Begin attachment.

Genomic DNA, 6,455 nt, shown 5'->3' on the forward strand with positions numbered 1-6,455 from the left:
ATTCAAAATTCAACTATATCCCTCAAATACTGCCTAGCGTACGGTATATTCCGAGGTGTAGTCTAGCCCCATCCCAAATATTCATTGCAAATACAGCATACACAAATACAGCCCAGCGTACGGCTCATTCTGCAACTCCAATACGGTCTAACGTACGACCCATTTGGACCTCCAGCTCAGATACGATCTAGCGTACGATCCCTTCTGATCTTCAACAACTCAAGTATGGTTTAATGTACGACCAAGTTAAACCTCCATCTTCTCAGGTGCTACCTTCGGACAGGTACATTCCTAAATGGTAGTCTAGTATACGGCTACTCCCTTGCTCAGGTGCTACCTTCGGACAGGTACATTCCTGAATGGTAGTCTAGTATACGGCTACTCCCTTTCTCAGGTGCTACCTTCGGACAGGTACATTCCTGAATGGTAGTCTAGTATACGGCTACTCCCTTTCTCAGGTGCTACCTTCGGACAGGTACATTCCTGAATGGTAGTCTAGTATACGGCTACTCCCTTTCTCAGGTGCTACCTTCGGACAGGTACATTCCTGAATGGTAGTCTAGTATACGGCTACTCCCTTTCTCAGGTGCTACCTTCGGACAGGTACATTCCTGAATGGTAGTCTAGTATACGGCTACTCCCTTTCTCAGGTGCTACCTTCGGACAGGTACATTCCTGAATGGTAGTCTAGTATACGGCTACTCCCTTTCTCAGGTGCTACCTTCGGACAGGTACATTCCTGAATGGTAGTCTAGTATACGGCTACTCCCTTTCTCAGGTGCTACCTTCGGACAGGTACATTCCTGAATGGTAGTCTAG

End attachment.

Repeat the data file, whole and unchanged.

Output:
Genomic DNA, 6,455 nt, shown 5'->3' on the forward strand with positions numbered 1-6,455 from the left:
ATTCAAAATTCAACTATATCCCTCAAATACTGCCTAGCGTACGGTATATTCCGAGGTGTAGTCTAGCCCCATCCCAAATATTCATTGCAAATACAGCATACACAAATACAGCCCAGCGTACGGCTCATTCTGCAACTCCAATACGGTCTAACGTACGACCCATTTGGACCTCCAGCTCAGATACGATCTAGCGTACGATCCCTTCTGATCTTCAACAACTCAAGTATGGTTTAATGTACGACCAAGTTAAACCTCCATCTTCTCAGGTGCTACCTTCGGACAGGTACATTCCTAAATGGTAGTCTAGTATACGGCTACTCCCTTGCTCAGGTGCTACCTTCGGACAGGTACATTCCTGAATGGTAGTCTAGTATACGGCTACTCCCTTTCTCAGGTGCTACCTTCGGACAGGTACATTCCTGAATGGTAGTCTAGTATACGGCTACTCCCTTTCTCAGGTGCTACCTTCGGACAGGTACATTCCTGAATGGTAGTCTAGTATACGGCTACTCCCTTTCTCAGGTGCTACCTTCGGACAGGTACATTCCTGAATGGTAGTCTAGTATACGGCTACTCCCTTTCTCAGGTGCTACCTTCGGACAGGTACATTCCTGAATGGTAGTCTAGTATACGGCTACTCCCTTTCTCAGGTGCTACCTTCGGACAGGTACATTCCTGAATGGTAGTCTAGTATACGGCTACTCCCTTTCTCAGGTGCTACCTTCGGACAGGTACATTCCTGAATGGTAGTCTAGTATACGGCTACTCCCTTTCTCAGGTGCTACCTTCGGACAGGTACATTCCTGAATGGTAGTCTAG